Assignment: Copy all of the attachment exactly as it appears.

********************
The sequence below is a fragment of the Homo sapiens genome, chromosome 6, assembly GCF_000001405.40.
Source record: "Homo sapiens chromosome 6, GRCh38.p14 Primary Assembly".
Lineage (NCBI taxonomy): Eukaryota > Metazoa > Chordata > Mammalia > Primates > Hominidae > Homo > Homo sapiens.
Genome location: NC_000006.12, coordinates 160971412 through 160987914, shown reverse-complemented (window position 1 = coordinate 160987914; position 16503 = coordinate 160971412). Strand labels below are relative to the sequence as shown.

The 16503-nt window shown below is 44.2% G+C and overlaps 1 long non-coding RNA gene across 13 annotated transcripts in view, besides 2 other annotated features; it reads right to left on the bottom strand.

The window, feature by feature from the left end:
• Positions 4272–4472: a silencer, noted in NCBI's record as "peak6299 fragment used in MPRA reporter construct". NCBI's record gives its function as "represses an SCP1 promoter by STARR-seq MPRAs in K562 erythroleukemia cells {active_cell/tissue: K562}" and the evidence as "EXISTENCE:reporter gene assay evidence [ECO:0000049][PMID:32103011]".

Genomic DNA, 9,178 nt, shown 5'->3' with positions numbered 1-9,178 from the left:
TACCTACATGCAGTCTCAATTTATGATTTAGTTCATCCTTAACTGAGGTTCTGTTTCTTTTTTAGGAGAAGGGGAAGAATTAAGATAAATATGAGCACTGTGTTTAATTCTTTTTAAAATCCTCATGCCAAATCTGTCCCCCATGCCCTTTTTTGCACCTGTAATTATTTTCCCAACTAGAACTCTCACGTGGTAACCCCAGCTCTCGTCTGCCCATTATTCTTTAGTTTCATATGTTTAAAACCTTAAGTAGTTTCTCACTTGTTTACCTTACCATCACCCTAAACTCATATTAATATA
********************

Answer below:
The sequence below is a fragment of the Homo sapiens genome, chromosome 6, assembly GCF_000001405.40.
Source record: "Homo sapiens chromosome 6, GRCh38.p14 Primary Assembly".
Lineage (NCBI taxonomy): Eukaryota > Metazoa > Chordata > Mammalia > Primates > Hominidae > Homo > Homo sapiens.
Genome location: NC_000006.12, coordinates 160971412 through 160987914, shown reverse-complemented (window position 1 = coordinate 160987914; position 16503 = coordinate 160971412). Strand labels below are relative to the sequence as shown.

The 16503-nt window shown below is 44.2% G+C and overlaps 1 long non-coding RNA gene across 13 annotated transcripts in view, besides 2 other annotated features; it reads right to left on the bottom strand.

The window, feature by feature from the left end:
• Positions 4272–4472: a silencer, noted in NCBI's record as "peak6299 fragment used in MPRA reporter construct". NCBI's record gives its function as "represses an SCP1 promoter by STARR-seq MPRAs in K562 erythroleukemia cells {active_cell/tissue: K562}" and the evidence as "EXISTENCE:reporter gene assay evidence [ECO:0000049][PMID:32103011]".

Genomic DNA, 9,178 nt, shown 5'->3' with positions numbered 1-9,178 from the left:
TACCTACATGCAGTCTCAATTTATGATTTAGTTCATCCTTAACTGAGGTTCTGTTTCTTTTTTAGGAGAAGGGGAAGAATTAAGATAAATATGAGCACTGTGTTTAATTCTTTTTAAAATCCTCATGCCAAATCTGTCCCCCATGCCCTTTTTTGCACCTGTAATTATTTTCCCAACTAGAACTCTCACGTGGTAACCCCAGCTCTCGTCTGCCCATTATTCTTTAGTTTCATATGTTTAAAACCTTAAGTAGTTTCTCACTTGTTTACCTTACCATCACCCTAAACTCATATTAATATA